But Shosh! Shosh! But Shosh nothing. I couldn’t keep living like that. I couldn’t keep making those choices. YES, I’m sorry if this offends your sensibilities, but I could not keep walking around the word squeezing myself into bigger and bigger clothes. I couldn’t keep throwing on make up and dying my hair pink in the hope that no one would notice. It didn’t actually feel good. You get that right? Being the pink-haired girl with the funky plus-size dresses didn’t actually feel good. My tattoos didn’t help me fit on the roller coaster ride, and my cleavage certainly didn’t help guide me into a lasting a positive romantic relationship.

Why not? I can’t say I really have the answer to that. Like I said, it’s only been six weeks. I have so many half thought-out theories. I have so many revelations. I have such higher expectations.

And if I want to walk into a clothing store and revel at the fact I fit into size large shirts, let me revel. I deserve to revel. Everyone deserves to revel.


Sunday, April 22, 2018

The Fat Girl

For once in my life, I’m doing what I’m supposed to be doing. I’m following directions. I’m pleasing people. I’m being a good girl. My intensity for once is understood. Because of my diet, it is forgivable...

However, this morning, I’m scrolling through Facebook, and I come upon Rachel Wiley’s performance of her slam poem, The Fat Joke:

"The old joke goes: patient walks into the doctor’s office, says ‘It hurts when I move my arm like this, what should I do?’ and the doctor says, ‘So don’t move your arm like that,'” Wriley says. “Fat Girl walks into doctor’s office, says ‘Doctor, it hurts when I move my arm like this,’ and the doctor says, ‘Have you considered weight loss surgery?'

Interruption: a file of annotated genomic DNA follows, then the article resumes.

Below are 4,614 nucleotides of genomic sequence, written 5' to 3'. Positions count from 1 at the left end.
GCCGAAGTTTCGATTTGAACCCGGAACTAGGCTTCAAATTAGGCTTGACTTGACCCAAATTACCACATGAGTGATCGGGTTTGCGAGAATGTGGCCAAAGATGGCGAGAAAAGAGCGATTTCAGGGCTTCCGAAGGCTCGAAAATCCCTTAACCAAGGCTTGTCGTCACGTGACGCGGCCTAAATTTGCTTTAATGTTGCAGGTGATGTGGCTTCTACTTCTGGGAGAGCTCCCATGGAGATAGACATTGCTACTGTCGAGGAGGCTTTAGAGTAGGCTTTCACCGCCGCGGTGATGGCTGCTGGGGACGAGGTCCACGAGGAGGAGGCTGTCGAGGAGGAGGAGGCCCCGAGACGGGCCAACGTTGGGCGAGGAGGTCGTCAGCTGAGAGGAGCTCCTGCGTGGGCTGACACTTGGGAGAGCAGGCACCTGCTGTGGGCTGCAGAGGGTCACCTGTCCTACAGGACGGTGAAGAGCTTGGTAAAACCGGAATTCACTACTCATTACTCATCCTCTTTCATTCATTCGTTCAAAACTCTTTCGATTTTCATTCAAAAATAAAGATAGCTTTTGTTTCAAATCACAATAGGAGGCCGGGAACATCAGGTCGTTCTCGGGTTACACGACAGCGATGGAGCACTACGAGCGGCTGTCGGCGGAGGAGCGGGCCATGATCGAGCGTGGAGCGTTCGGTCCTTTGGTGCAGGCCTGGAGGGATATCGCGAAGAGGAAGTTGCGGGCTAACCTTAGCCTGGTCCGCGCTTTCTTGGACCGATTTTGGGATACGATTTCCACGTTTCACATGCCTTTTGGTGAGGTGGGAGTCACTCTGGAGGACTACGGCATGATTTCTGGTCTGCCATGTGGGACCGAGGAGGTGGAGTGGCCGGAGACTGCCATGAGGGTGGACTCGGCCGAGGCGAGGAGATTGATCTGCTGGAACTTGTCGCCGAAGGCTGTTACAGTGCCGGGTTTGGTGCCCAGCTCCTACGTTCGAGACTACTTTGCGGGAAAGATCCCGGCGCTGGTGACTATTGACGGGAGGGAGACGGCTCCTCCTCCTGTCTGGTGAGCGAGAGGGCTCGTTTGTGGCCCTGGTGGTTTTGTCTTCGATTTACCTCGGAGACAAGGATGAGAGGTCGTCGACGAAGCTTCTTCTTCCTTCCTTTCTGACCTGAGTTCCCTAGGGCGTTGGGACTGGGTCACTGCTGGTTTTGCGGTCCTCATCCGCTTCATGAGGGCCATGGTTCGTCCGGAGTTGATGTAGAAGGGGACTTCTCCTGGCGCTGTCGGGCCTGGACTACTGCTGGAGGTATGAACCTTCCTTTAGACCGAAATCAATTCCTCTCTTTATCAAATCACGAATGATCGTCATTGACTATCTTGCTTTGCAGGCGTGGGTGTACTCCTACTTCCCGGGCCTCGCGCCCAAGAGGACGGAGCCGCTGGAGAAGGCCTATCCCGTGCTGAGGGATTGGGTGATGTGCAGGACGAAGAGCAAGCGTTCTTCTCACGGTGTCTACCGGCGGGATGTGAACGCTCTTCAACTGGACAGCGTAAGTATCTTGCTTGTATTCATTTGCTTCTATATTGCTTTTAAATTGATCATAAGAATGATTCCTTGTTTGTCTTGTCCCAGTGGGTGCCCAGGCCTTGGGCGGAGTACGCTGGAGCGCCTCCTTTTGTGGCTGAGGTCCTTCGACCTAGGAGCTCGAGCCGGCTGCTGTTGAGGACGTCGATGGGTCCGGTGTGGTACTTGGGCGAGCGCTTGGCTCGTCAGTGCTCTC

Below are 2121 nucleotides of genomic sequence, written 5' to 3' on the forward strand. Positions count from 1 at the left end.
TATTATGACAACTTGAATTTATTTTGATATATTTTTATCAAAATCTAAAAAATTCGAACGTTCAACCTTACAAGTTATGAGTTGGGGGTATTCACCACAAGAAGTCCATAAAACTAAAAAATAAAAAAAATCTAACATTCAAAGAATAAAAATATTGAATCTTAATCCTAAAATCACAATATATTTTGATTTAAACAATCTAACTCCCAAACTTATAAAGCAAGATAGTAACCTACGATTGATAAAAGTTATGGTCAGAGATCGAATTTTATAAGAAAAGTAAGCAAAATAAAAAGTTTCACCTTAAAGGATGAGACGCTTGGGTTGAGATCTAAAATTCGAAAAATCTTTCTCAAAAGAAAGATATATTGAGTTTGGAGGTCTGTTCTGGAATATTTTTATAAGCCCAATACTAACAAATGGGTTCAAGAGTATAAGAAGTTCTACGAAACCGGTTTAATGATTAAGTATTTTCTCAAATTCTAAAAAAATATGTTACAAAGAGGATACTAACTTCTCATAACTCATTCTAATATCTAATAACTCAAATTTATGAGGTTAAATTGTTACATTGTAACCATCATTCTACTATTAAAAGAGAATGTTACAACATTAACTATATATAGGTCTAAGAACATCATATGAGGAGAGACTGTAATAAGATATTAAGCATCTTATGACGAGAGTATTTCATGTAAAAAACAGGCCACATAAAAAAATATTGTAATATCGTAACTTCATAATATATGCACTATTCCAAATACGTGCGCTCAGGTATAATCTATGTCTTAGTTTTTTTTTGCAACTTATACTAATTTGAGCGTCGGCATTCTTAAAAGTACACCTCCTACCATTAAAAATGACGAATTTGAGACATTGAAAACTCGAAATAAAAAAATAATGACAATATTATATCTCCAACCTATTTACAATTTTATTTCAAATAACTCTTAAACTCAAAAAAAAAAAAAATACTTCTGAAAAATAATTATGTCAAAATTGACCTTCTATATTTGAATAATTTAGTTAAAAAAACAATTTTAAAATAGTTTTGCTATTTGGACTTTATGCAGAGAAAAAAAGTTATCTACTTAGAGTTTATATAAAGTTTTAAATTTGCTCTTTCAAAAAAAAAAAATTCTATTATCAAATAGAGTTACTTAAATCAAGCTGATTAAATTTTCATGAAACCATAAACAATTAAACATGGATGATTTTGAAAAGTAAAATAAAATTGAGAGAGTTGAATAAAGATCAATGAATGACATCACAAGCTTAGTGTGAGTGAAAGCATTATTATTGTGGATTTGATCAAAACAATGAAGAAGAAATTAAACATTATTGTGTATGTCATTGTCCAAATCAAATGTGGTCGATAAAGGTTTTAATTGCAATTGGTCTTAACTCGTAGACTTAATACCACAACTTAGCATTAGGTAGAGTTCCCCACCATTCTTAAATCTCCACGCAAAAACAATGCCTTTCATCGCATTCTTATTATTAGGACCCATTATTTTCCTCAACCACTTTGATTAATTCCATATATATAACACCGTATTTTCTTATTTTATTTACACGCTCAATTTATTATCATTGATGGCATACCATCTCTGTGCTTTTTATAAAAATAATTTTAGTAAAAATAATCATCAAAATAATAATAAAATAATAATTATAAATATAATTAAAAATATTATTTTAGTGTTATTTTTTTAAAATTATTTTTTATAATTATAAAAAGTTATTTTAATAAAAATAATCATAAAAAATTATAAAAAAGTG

It goes on about every experience Fat Girls have at the doctors. It is every experience I’ve had. I remember when I was pregnant with my daughter, I called my OBGYN practice and specifically had to ask for a doctor that wouldn’t use my weight against me during my pregnancy. Otherwise, I would have to, in essence, prove that I was fit to safely grow a baby. It infuriated me. It saddened me. It made me want to fight harder for my right to walk in the world as a Fat Girl.

I’ve been Fat since I was 21. Anyone who’s met me after college, has a tendency to say: 

“Really? You weren’t always...bigger?” 

Which is almost as fun as when people find out my family is thin: 

“Your parents are thin? REALLY?” looking at me with shocked expression. 

Conversely, my 20th high school reunion is coming up at the end of June, and if Facebook wasn’t in existence, they would have certainly noticed the large change in me.

I didn’t know I wasn’t the Fat Girl in high school. I actually spent an entire summer at camp wearing jeans to hide...what? I’m not even sure. Ironically, I wasn’t comfortable in my skin until I was Fat. It was a combination of a lot of things: age, motherhood, and husband who always made me feel beautiful and desired. And also, frankly, rebellion. I’d been told the whole time growing up that I was Fat when I wasn’t actually Fat. So, once I was Fat, it became a big fuck you.